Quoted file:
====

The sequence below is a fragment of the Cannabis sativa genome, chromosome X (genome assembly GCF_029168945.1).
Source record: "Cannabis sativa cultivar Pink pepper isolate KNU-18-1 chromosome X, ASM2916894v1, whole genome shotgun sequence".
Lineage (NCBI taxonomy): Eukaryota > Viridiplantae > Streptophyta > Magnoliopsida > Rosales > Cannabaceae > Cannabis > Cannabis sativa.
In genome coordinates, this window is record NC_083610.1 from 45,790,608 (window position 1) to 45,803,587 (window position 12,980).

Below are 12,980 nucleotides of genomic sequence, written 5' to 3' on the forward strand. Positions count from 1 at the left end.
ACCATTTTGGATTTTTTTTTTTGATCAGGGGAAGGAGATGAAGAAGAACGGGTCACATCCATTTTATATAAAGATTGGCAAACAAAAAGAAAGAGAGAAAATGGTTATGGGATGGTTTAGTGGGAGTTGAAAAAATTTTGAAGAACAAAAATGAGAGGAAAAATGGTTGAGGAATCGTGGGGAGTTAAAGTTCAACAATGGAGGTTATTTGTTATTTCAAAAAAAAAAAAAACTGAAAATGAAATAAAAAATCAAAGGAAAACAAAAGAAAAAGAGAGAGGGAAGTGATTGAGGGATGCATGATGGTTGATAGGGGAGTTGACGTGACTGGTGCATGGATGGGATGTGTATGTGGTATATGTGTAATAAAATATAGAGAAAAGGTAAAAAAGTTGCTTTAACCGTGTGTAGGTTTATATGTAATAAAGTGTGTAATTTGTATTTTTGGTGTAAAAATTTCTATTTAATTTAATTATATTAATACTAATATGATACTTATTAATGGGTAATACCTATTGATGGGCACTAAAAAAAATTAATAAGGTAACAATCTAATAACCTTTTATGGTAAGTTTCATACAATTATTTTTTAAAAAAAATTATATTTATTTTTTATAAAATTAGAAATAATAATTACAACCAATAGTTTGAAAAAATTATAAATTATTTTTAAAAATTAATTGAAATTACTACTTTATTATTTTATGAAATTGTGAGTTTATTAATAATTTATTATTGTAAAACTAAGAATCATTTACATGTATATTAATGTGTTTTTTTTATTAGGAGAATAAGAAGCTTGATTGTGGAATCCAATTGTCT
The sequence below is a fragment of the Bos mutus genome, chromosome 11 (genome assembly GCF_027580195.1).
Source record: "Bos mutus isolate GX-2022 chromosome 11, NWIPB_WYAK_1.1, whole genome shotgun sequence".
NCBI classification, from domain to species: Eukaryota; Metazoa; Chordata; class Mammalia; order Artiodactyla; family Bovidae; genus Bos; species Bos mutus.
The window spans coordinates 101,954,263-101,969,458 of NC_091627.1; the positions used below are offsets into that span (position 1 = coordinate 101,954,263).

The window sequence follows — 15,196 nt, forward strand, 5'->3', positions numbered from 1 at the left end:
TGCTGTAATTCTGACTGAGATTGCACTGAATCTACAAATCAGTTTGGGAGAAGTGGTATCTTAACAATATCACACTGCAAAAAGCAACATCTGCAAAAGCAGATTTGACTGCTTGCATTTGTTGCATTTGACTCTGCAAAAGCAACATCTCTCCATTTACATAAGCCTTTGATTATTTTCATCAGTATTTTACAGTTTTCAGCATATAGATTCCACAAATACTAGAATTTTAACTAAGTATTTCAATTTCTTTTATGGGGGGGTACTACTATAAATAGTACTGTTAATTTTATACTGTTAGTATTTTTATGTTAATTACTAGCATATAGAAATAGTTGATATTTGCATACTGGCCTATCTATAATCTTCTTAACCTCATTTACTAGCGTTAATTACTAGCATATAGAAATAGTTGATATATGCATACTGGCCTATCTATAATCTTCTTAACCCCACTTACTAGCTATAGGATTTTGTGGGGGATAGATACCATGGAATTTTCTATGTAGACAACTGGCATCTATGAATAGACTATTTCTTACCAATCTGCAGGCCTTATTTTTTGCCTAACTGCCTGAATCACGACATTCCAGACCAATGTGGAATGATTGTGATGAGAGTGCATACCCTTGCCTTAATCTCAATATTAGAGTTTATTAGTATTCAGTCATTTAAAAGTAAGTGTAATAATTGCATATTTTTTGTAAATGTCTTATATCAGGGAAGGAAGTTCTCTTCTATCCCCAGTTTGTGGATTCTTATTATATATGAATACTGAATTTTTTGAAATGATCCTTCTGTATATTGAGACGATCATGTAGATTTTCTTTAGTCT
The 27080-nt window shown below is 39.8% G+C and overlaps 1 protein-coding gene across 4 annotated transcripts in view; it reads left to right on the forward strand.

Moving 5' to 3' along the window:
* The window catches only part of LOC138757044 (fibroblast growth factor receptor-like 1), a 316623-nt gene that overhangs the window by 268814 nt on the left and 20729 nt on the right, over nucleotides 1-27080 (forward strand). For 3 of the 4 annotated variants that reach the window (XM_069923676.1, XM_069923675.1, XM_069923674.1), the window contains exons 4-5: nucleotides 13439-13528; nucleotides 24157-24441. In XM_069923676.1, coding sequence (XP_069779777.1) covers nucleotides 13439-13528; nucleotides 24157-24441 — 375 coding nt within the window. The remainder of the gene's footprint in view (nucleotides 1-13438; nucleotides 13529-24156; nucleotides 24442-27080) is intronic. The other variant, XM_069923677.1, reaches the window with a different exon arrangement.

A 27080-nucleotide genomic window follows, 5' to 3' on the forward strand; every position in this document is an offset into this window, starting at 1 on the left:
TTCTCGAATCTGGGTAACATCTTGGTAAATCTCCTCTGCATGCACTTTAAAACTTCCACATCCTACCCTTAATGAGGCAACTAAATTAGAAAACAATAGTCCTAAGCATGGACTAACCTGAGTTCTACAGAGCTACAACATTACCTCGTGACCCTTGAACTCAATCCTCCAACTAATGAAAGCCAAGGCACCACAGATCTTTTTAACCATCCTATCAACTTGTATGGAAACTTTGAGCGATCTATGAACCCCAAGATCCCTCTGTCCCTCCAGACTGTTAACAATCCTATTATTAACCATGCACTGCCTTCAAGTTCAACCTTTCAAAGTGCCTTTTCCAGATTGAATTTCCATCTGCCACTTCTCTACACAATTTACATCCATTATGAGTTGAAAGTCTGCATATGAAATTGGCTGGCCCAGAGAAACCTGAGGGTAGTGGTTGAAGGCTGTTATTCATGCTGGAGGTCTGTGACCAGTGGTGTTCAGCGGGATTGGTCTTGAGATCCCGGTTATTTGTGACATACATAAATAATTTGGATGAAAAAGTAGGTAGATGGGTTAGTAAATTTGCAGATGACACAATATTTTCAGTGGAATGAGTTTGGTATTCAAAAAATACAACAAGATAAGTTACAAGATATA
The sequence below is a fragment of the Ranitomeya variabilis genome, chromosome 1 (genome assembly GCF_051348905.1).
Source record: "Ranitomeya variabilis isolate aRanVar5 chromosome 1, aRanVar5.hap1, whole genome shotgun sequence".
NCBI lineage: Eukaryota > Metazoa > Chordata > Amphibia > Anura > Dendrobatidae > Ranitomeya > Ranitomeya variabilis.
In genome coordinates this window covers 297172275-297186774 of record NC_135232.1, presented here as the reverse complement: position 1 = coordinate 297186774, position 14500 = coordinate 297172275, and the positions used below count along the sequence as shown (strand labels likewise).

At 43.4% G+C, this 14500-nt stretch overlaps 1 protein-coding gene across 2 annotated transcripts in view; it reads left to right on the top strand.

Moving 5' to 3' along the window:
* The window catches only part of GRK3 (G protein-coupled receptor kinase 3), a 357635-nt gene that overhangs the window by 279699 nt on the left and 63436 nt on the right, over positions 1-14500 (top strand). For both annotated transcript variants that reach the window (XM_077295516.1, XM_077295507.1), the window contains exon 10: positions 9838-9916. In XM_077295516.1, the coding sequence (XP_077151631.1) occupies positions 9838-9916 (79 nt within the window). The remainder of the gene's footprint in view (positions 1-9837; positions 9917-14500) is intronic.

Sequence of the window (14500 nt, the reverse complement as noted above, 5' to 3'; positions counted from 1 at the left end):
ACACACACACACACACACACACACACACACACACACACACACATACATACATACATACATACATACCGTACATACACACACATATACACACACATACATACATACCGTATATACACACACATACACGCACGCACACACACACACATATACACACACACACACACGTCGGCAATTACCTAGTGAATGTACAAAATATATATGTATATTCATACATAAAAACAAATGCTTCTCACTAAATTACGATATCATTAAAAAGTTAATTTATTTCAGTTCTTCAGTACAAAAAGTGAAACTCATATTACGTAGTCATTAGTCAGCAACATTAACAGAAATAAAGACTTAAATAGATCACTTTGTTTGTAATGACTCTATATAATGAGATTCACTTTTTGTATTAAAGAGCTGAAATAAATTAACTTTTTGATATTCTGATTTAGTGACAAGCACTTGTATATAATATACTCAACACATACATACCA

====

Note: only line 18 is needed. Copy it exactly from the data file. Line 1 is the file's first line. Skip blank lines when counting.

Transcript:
The sequence below is a fragment of the Ranitomeya variabilis genome, chromosome 1 (genome assembly GCF_051348905.1).